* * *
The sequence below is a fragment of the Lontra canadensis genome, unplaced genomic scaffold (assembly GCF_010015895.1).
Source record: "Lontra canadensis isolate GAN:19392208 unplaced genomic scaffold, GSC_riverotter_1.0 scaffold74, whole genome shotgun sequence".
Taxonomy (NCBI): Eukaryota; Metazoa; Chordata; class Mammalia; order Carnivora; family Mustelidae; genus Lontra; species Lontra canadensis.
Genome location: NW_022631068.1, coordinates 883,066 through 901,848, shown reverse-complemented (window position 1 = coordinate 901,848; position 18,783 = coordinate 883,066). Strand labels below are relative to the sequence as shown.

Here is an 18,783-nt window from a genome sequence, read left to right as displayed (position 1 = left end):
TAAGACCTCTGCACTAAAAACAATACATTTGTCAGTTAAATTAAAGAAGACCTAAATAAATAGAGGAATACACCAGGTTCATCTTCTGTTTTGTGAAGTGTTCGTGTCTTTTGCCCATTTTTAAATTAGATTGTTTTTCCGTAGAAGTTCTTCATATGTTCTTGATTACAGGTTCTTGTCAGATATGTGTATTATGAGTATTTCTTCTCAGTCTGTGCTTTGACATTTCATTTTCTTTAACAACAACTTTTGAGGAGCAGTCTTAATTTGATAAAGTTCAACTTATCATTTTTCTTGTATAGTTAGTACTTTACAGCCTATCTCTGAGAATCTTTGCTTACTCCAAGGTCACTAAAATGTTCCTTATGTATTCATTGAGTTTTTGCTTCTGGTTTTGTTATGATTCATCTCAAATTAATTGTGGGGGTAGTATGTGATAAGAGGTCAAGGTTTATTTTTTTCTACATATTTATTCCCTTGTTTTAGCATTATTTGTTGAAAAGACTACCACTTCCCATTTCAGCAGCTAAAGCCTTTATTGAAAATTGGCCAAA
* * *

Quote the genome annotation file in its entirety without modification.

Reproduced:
The sequence below is a fragment of the Lontra canadensis genome, unplaced genomic scaffold (assembly GCF_010015895.1).
Source record: "Lontra canadensis isolate GAN:19392208 unplaced genomic scaffold, GSC_riverotter_1.0 scaffold74, whole genome shotgun sequence".
Taxonomy (NCBI): Eukaryota; Metazoa; Chordata; class Mammalia; order Carnivora; family Mustelidae; genus Lontra; species Lontra canadensis.
Genome location: NW_022631068.1, coordinates 883,066 through 901,848, shown reverse-complemented (window position 1 = coordinate 901,848; position 18,783 = coordinate 883,066). Strand labels below are relative to the sequence as shown.

Here is an 18,783-nt window from a genome sequence, read left to right as displayed (position 1 = left end):
TAAGACCTCTGCACTAAAAACAATACATTTGTCAGTTAAATTAAAGAAGACCTAAATAAATAGAGGAATACACCAGGTTCATCTTCTGTTTTGTGAAGTGTTCGTGTCTTTTGCCCATTTTTAAATTAGATTGTTTTTCCGTAGAAGTTCTTCATATGTTCTTGATTACAGGTTCTTGTCAGATATGTGTATTATGAGTATTTCTTCTCAGTCTGTGCTTTGACATTTCATTTTCTTTAACAACAACTTTTGAGGAGCAGTCTTAATTTGATAAAGTTCAACTTATCATTTTTCTTGTATAGTTAGTACTTTACAGCCTATCTCTGAGAATCTTTGCTTACTCCAAGGTCACTAAAATGTTCCTTATGTATTCATTGAGTTTTTGCTTCTGGTTTTGTTATGATTCATCTCAAATTAATTGTGGGGGTAGTATGTGATAAGAGGTCAAGGTTTATTTTTTTCTACATATTTATTCCCTTGTTTTAGCATTATTTGTTGAAAAGACTACCACTTCCCATTTCAGCAGCTAAAGCCTTTATTGAAAATTGGCCAAA